In 1997, Hong Kong was returned to Chinese sovereignty after being ruled by the British since 1842. The post-hand over framework is called "one country, two systems," with Hong Kong given a wide degree of autonomy. But the system is supposed to last only 50 years — something that worries many in Hong Kong who value their city's freedom of expression, association and religious worship.

"Hong Kong is a city with an expiration date, and that's coming in 2047. We're reacting to this impending sense of loss by fighting back," Suen said.


Like Hong Kong itself, "Trilogy" is hard to categorize. At its world premiere at the Toronto International Film Festival in September, it was in the features category; at South Korea's Busan International Film Festival last month, it's being called a documentary.

Doyle isn't keen to choose a side. "Even we're not sure what to call it. All we can say is that it's personal, poetic and political," he said.

The "Preoccupied" section of "Trilogy" is sandwiched between two other stories — "Preschooled" looks at an even younger generation while "Preposterous" focuses on Hong Kong's senior set.

"Trilogy" got its start in 2014 when Doyle was commissioned by the Hong Kong International Film Festival to do a short film on children. The filmmakers then decided to build on that by filming sections of two other generations. Their objective is to bring the voices of these three groups, who don't tend to have much contact, into one place to provide a broader take on life in Hong Kong.

That first section is called "Preschooled," and in it Red Cap Girl is joined by a young man who uses beatboxing to express his lovelorn feelings. There is also a portly 8-year-old boy named Vodka, who, in one of the movie's most engaging scenes, whimpers while being berated by police for littering in a park as he gorged on salty snacks.

Viewers are liable to laugh or cry in the third section, titled "Preposterous," which features elderly Hong Kongers on a daytime outing, partaking in activities that include an awkward session of speed dating.

Hong Kong's complicated history pokes through the lighthearted surface as one elderly woman recounts how she swam to Hong Kong Island in a desperate attempt to escape Communist rule in mainland China. She notes that the beach she swam up on decades earlier is now one of the world's busiest container ports.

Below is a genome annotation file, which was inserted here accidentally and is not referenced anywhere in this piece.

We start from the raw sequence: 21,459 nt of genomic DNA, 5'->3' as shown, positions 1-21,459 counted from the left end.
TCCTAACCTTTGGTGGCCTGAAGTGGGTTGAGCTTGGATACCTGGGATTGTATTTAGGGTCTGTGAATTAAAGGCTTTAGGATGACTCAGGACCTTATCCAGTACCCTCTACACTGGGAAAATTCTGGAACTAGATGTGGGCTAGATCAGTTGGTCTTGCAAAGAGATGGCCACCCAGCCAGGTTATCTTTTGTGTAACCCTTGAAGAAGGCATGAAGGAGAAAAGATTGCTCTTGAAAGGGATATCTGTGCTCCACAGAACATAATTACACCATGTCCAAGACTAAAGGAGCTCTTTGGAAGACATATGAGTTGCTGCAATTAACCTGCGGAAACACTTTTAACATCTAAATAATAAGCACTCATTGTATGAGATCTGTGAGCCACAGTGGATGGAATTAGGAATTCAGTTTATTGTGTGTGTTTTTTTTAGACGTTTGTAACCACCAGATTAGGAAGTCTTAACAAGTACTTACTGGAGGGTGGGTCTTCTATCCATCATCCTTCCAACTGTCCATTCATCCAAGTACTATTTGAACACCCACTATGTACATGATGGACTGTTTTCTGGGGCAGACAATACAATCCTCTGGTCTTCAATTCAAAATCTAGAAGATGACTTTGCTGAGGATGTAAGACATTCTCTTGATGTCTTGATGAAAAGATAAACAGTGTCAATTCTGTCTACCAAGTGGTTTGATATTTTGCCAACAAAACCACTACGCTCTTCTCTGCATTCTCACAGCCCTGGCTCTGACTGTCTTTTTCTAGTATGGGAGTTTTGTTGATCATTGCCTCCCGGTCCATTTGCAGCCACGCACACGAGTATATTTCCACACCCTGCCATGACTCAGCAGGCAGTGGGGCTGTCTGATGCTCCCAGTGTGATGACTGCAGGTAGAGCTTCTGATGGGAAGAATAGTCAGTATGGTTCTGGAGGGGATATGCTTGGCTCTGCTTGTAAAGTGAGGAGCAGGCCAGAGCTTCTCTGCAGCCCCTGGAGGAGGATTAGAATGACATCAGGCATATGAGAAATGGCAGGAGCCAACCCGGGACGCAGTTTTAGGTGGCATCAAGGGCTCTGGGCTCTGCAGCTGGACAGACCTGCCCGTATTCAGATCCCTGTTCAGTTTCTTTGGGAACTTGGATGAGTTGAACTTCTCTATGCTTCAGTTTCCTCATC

A review in Hong Kong's South China Morning Post newspaper found this section insensitive to its subjects, arguing, "By showing fictional speed-dating events for embarrassed senior citizens but giving little attention to their inner thoughts, this final part comes bewilderingly close to mocking its elderly participants."

Suen says the film's subjects were drawn from a year she spent interviewing more than 100 regular Hong Kongers. She said that even when interviewees weren't telling sad stories, the interviews bore feelings of catharsis and pent-up emotion being released.

The filmmakers say concerns over money have come to dominate life in Hong Kong, leaving little time for community or reflection. "I realized that no one had ever come to these people and earnestly asked them how they felt, and that people on all sides are exhausted by how fractured our society has become," said Suen.

"Trilogy" had its Hong Kong premiere in late September and has garnered emotional responses at local screenings, the filmmakers say. It is now making the rounds on the festival circuit, and Suen is seeking partners for a U.S. release.

The team struggled to secure funding for an art-house documentary without any stars, a tall order in a film business that has been transformed by infusions of mainland money.

"Over the past five years or so, it has become impossible to find investors for just Hong Kong film — you have to look to mainland China," Suen says. She turned to crowdfunding via Kickstarter, where she collected around $120,000 of the film's $200,000 budget.

"Nowadays it's either 'Fast and Furious 25' or it's on YouTube. There's nothing in between," Doyle said.

Doyle has made more than 60 films and churns out around five projects per year. Despite the challenging climate, Doyle says the beauty of creating images to give voice to ideas will keep him behind the camera.

"Filmmaking has to have the fluidity of jazz and the beauty of dance," he says. "I hold the camera in front of me and watch it dance. It's a beautiful thing."